During the past decades, the phylogenetic relationships among the Carnivora have been addressed by several studies that employed both morphological and molecular techniques. Early efforts included comparative karyology (Wurster-Hill and Centerwall, 1982; Modi and OBrien, 1988), cross-species chromosome painting (Tian et al., 2004), albumin immunological distance (Collier and OBrien, 1985), comparative morphology (Salles, 1992), allozyme electrophoresis (OBrien et al., 1987; Pecon-Slattery et al., 1994) and two-dimensional protein electrophoresis (Pecon-Slattery et al., 1994). More recently, efforts to resolve phylogenetic relationships have focused on the nuclear DNA sequence (Flynn et al., 2005; Sato et al., 2006; Zhang et al., 2006) and mitochondrial genome (Lopez et al., 1994; Janczewski et al., 1995; Johnson et al., 1996; Uphyrkina et al., 2002; Johnson et al., 2004; Flynn et al., 2005; Koepfli et al., 2006). In more recent studies, sequences from two other nuclear genes, Interphotoreceptor Retinoid-Binding Protein gene (IRBP) and recombination-activating gene 1 (RAG 1), have also been applied in phylogenetic analyses (Sato et al., 2003, 2004; Yoder et al., 2003; Yu et al., 2004). However, few analyses have included information from Internal Transcribed Spacer (ITS) sequence data.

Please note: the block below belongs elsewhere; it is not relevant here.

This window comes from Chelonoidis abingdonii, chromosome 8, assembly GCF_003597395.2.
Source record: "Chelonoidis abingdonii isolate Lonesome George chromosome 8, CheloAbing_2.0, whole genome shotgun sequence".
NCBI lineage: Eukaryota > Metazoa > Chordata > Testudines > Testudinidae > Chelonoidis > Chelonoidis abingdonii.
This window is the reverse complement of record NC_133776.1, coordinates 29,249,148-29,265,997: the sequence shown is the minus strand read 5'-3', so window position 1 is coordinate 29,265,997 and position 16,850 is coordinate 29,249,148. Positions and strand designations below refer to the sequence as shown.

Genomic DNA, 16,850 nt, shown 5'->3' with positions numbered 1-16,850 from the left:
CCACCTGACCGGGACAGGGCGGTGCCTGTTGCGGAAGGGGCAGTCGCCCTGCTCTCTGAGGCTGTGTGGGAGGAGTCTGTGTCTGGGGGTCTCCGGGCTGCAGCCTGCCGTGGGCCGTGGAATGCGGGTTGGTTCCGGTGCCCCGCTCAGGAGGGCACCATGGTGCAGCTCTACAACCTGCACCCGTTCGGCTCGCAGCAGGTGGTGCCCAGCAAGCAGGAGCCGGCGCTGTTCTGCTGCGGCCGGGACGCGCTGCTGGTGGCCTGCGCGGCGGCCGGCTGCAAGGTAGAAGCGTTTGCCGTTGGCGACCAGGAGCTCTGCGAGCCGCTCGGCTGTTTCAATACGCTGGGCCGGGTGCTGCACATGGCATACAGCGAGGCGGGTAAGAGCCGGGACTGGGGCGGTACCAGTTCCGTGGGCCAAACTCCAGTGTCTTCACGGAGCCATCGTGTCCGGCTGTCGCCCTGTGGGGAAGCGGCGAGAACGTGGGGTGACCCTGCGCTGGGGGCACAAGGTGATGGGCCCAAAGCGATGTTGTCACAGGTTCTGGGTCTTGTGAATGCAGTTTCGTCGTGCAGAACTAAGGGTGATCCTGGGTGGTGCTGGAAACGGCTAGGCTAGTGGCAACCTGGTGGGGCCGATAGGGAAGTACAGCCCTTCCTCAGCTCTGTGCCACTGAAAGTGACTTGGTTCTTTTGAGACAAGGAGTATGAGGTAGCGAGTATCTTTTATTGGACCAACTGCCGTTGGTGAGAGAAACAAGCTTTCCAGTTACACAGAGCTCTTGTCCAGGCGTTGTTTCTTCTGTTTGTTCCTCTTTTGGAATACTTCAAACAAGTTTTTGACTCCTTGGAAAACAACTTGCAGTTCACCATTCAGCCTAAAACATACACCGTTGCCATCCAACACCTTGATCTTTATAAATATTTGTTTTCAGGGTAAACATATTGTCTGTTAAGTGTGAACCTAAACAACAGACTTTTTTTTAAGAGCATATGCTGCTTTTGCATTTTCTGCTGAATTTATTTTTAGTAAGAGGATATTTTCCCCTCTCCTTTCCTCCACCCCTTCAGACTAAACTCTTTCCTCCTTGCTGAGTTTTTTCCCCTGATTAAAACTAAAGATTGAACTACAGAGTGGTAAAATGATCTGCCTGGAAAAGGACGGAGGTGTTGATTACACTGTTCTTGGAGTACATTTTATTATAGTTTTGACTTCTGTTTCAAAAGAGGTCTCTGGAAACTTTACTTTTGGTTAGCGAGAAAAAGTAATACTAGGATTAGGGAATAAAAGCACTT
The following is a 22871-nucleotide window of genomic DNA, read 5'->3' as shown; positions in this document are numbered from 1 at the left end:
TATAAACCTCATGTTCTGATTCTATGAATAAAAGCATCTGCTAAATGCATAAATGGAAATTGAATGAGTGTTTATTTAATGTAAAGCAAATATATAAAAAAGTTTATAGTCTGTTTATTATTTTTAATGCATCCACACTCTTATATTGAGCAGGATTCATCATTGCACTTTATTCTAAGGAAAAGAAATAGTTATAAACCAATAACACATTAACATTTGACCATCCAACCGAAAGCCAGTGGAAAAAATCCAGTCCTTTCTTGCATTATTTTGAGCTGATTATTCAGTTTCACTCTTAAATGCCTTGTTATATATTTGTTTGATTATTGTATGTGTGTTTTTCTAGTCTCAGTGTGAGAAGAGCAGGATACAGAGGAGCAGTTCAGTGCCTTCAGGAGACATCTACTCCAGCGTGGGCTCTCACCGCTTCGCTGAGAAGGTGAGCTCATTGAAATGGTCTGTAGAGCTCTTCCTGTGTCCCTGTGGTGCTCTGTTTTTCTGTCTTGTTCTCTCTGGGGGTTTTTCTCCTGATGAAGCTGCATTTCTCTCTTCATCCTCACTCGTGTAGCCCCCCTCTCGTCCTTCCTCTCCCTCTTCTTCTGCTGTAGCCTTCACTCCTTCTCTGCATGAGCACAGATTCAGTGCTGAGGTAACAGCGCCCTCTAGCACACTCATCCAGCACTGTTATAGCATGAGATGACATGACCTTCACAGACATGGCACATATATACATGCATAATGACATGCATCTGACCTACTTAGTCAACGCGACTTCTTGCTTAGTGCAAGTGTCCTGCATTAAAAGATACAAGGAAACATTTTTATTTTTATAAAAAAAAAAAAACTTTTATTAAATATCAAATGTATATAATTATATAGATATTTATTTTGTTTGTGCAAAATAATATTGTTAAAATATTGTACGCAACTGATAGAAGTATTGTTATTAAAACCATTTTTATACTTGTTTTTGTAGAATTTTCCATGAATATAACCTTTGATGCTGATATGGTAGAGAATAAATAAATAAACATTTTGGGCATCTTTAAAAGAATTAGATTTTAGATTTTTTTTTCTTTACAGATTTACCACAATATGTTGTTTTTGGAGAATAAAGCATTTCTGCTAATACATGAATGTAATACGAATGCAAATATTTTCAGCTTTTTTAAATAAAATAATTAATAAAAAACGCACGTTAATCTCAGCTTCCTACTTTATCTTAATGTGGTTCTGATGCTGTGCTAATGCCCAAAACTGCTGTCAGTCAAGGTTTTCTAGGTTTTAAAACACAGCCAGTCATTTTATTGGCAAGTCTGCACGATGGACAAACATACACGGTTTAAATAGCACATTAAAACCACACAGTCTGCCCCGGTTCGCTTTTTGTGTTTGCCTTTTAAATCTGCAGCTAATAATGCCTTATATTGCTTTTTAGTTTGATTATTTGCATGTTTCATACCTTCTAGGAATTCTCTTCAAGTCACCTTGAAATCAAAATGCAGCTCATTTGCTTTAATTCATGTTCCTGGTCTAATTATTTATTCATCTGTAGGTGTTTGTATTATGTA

The Internal Transcribed Spacer (ITS) of nuclear ribosomal DNA (rDNA) is one of the most extensively sequenced molecular markers (Alvarez and Wendel, 2003). The two internal transcribed spacers, ITS-1 and ITS-2, are located between genes encoding the 5.8, 18 and 26 sec nuclear ribosomal RNA (nrRNA) subunits (Baldwin, 1992). The ITS-1 and ITS-2 spacers, in addition to the 5.8 sec nrRNA are referred to as the ITS region (Baldwin, 1992). Individually, ITS-1 and ITS-2 are around 300 basepairs (bp) in length and the 5.8 subunit is almost invariant in length making the ITS region variant in varies species and several factors make the ITS region valuable for use in phylogenetic analyses (Baldwin et al., 1995). Moreover, the genetic relationships within wildlife order Carnivora in Thailand have never been addressed using the sequence of ITS region.
In this study, we analyzed the sequence of internal transcribed spacer regions to determine the phylogenetic relationships among some wildlife Carnivora in Thailand.
MATERIALS AND METHODS